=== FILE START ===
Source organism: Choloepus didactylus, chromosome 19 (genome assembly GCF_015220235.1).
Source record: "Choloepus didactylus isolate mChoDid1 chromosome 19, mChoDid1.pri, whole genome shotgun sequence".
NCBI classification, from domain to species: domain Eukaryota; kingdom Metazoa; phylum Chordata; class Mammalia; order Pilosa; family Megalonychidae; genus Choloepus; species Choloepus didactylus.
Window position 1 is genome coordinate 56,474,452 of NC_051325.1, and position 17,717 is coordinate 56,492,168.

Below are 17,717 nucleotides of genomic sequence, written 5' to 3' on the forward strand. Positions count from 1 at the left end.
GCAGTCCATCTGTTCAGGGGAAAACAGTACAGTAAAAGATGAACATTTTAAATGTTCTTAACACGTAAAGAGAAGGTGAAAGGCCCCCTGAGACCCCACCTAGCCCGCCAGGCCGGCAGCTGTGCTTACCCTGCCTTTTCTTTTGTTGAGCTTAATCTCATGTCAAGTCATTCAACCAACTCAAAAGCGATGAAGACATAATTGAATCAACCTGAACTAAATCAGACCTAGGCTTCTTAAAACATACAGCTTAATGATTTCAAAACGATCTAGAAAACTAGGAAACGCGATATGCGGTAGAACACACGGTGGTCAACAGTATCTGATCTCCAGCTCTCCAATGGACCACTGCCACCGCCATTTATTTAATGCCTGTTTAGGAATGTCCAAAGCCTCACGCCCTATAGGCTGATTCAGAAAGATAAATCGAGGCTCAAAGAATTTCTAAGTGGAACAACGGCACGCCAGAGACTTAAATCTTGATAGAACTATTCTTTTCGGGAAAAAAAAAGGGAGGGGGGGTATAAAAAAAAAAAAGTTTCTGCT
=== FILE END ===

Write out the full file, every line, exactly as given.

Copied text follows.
Source organism: Choloepus didactylus, chromosome 19 (genome assembly GCF_015220235.1).
Source record: "Choloepus didactylus isolate mChoDid1 chromosome 19, mChoDid1.pri, whole genome shotgun sequence".
NCBI classification, from domain to species: domain Eukaryota; kingdom Metazoa; phylum Chordata; class Mammalia; order Pilosa; family Megalonychidae; genus Choloepus; species Choloepus didactylus.
Window position 1 is genome coordinate 56,474,452 of NC_051325.1, and position 17,717 is coordinate 56,492,168.

Below are 17,717 nucleotides of genomic sequence, written 5' to 3' on the forward strand. Positions count from 1 at the left end.
GCAGTCCATCTGTTCAGGGGAAAACAGTACAGTAAAAGATGAACATTTTAAATGTTCTTAACACGTAAAGAGAAGGTGAAAGGCCCCCTGAGACCCCACCTAGCCCGCCAGGCCGGCAGCTGTGCTTACCCTGCCTTTTCTTTTGTTGAGCTTAATCTCATGTCAAGTCATTCAACCAACTCAAAAGCGATGAAGACATAATTGAATCAACCTGAACTAAATCAGACCTAGGCTTCTTAAAACATACAGCTTAATGATTTCAAAACGATCTAGAAAACTAGGAAACGCGATATGCGGTAGAACACACGGTGGTCAACAGTATCTGATCTCCAGCTCTCCAATGGACCACTGCCACCGCCATTTATTTAATGCCTGTTTAGGAATGTCCAAAGCCTCACGCCCTATAGGCTGATTCAGAAAGATAAATCGAGGCTCAAAGAATTTCTAAGTGGAACAACGGCACGCCAGAGACTTAAATCTTGATAGAACTATTCTTTTCGGGAAAAAAAAAGGGAGGGGGGGTATAAAAAAAAAAAAGTTTCTGCT